Mass Production At The Core: voxeljet’s High-Volume Additive Manufacturing Moves
The new VJET X is preparing for its debut as voxeljet announces its next high-volume additive manufacturing solutions.
In fact, voxeljet has shared two press releases this week pointing to much more to be revealed next week at GIFA. Fittingly, the Dusseldorf event is focused around casting technology, so these reveals make sense there, just as IMTS saw the reveal of other industrial additive manufacturing introductions last year, rather than saving them for full additive-focused formnext.
First, the VJET X. The new technology is designed for integration into traditional metal casting lines to create complex sand cores. The company notes:
“VJET X printers are 10x faster than previous models, which results in a layering speed of less than 5 seconds. On the 1000mm bed of a VX1000 that results in 180cm3 of printing volume every 5 seconds.”
VJET X offers zero emissions throughout the process, from 3D printing the core to storing it to using it in casting. The tech is also automated for pre- and post-processes: loading and unloading the 3D printers as well as cleaning and transporting the printed parts robotically.
The new technology is based on a new process unit, voxeljet notes: “It is a combination of multiple printing and recoating units…”
It’s specifically targeting automotive serial production. The commercial debut will be with “a premium German car manufacturer” to 3D print complex water jacket cores in metal casting.
“This technology development will achieve full volume automotive production for critical engine parts. It’s super-fast (120,000cm3 per hour) with automated box changes, unpacking and depowdering,” said voxeljet UK Managing Director James Reeves.
Reeves, if you’ll recall, pointed us in the way of a serial production-focused announcement to come a few months ago. It looks like we’re finally getting to hear the full story now.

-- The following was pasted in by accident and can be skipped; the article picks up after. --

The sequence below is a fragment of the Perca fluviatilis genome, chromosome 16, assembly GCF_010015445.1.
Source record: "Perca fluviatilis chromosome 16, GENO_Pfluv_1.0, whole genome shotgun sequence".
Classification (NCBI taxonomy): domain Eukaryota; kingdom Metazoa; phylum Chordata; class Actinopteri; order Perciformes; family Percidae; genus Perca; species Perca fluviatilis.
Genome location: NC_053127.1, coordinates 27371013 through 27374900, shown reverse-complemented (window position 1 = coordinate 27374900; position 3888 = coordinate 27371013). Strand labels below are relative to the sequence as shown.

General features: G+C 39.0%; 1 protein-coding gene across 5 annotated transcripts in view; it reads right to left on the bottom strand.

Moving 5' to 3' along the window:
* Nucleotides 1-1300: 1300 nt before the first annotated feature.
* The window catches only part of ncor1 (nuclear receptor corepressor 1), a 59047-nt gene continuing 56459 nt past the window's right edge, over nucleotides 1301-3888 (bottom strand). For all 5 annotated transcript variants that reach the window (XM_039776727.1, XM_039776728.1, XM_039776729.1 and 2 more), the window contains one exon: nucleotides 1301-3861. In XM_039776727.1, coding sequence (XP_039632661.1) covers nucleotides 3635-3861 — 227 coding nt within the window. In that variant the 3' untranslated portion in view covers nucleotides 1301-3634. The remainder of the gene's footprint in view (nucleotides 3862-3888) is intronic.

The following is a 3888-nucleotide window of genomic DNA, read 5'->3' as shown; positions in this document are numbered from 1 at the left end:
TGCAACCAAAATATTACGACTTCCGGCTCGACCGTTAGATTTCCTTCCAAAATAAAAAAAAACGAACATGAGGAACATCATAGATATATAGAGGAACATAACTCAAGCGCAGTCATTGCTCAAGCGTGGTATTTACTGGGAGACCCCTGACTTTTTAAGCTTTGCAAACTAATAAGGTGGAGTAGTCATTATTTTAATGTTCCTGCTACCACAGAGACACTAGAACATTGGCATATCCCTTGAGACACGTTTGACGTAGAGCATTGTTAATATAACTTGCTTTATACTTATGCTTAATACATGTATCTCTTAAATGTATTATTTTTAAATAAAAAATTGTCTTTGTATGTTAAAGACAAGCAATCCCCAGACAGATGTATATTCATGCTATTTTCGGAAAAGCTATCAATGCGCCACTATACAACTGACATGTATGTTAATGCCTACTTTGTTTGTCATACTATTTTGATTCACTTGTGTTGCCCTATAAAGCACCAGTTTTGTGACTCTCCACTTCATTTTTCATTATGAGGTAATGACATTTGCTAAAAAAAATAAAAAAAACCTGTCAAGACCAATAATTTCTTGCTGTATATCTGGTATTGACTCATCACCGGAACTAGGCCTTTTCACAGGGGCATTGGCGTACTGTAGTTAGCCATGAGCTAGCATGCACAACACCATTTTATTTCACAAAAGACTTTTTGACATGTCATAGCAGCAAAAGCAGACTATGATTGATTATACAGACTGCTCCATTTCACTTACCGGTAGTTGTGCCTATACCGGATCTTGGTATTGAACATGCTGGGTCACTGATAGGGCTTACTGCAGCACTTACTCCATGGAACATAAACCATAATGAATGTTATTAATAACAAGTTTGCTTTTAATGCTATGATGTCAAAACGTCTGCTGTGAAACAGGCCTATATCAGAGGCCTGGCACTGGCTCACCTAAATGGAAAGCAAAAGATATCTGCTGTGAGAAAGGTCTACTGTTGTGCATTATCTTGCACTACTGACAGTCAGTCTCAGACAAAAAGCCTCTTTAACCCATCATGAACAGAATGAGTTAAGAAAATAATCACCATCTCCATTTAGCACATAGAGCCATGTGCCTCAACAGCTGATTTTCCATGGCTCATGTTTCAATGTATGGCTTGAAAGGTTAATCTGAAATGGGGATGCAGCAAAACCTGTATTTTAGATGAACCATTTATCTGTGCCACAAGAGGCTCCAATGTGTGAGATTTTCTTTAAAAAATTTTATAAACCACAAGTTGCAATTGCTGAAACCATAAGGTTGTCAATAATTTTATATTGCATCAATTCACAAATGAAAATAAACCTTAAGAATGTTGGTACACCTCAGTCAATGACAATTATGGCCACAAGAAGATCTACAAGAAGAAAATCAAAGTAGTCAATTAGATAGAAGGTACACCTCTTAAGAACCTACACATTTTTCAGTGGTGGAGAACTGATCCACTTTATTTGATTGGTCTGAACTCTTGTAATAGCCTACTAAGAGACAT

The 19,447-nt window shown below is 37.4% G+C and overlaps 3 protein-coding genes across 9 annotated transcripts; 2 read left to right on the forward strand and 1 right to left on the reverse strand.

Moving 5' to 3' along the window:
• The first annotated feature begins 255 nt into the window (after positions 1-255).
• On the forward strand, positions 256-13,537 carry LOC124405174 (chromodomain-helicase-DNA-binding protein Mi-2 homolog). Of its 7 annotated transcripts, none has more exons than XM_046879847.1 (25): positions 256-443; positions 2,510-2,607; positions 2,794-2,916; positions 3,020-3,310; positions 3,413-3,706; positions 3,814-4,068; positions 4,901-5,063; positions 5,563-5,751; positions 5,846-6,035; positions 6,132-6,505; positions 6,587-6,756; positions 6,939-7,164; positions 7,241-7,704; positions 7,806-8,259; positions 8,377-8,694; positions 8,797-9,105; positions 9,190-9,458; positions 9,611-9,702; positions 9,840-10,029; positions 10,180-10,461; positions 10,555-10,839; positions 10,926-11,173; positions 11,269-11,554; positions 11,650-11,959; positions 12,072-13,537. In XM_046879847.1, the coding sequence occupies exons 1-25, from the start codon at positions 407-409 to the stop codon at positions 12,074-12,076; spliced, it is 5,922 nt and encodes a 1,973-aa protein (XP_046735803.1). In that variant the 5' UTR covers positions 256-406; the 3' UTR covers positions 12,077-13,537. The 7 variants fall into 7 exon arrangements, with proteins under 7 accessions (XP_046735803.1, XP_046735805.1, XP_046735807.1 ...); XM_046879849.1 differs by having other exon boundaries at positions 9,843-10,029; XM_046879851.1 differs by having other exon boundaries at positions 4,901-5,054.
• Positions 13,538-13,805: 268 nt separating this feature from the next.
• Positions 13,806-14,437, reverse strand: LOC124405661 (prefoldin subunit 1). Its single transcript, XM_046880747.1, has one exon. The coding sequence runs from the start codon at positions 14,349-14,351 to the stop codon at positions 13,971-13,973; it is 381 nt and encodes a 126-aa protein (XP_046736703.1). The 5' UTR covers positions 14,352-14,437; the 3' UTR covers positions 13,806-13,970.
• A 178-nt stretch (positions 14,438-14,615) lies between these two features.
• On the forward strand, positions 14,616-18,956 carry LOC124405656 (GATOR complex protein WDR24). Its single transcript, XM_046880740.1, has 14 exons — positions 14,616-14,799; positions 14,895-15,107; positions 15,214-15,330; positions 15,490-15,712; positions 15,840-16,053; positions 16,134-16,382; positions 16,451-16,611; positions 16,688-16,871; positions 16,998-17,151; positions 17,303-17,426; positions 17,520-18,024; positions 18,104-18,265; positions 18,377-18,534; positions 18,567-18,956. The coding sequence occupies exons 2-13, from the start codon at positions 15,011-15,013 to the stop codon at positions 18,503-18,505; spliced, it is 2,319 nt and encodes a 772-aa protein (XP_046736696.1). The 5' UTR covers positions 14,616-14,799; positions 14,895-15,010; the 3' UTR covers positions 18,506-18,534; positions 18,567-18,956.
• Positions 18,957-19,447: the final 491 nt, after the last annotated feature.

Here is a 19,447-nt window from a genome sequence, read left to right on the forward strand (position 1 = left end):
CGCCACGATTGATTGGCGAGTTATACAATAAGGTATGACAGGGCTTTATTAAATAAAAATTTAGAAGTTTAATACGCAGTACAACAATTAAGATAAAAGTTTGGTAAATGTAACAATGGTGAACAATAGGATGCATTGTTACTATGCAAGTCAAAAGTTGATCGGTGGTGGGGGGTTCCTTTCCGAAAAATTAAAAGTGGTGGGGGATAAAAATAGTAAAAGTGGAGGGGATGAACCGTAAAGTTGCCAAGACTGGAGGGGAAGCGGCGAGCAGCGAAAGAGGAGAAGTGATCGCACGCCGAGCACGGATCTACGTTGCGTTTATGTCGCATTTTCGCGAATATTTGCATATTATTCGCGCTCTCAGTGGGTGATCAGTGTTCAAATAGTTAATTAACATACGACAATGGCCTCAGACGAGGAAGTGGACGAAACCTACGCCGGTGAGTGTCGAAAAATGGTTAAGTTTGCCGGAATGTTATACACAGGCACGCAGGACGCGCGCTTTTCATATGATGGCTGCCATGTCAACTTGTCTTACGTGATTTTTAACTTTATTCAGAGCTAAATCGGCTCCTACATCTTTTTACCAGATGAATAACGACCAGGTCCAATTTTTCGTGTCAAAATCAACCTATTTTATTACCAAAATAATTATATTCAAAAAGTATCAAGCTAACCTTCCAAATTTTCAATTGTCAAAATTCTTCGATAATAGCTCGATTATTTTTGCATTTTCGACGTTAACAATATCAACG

Industrialization of Core Printing (ICP)
The second press release from voxeljet this week points to an alliance with Loramendi and ASK Chemicals. Together, the three are developing a fully automated 3D printed core production solution.
“The technology called Industrialization of Core Printing (ICP) allows automated production of highly complex sand cores for casting processes. By harnessing the flexibility of additive manufacturing, ICP eliminates design limitations of conventional tooling and is capable of matching conventional core making in serial-production.”
Key to the collaboration is Loramendi’s 45-plus-year history in foundry equipment production, which combined with newer additive manufacturing capabilities is leading to this new automated solution. Voxeljet’s announcement says:
“The ICP technology and equipment has been developed to enable a high production flexibility and to boost the opportunities of industry 4.0 for core making factories and foundries. The know-how and experience of Loramendi as a main contractor have been a key success factor to deploy this disruptive innovation by integrating process development and the equipment industrialization.”
Neither the VJET X nor ICP press release mentions the other by name, but the ICP release does note that “the new solution...features a new type of 3D printer, which is more than ten times faster than previous models.”
Both also mention the inorganic binding materials, which enable the zero emissions noted in the VJET X announcement. These materials were developed by ASK Chemicals. The two-component inorganic system is called INOTEC 3D, comprising INOTEC 3D printing fluid and INOTEC 3D promoter.
Full details are set for release at GIFA next week; the ICP press conference will take place at the Loramendi & Aurrenak booth on Wednesday the 26th, while the VJET X announcement simply says that “Together with its industrial partners, voxeljet will present the new VJET X and VX1000-S printers at the GIFA show.” Demos and technical presentations will provide more on-site insight.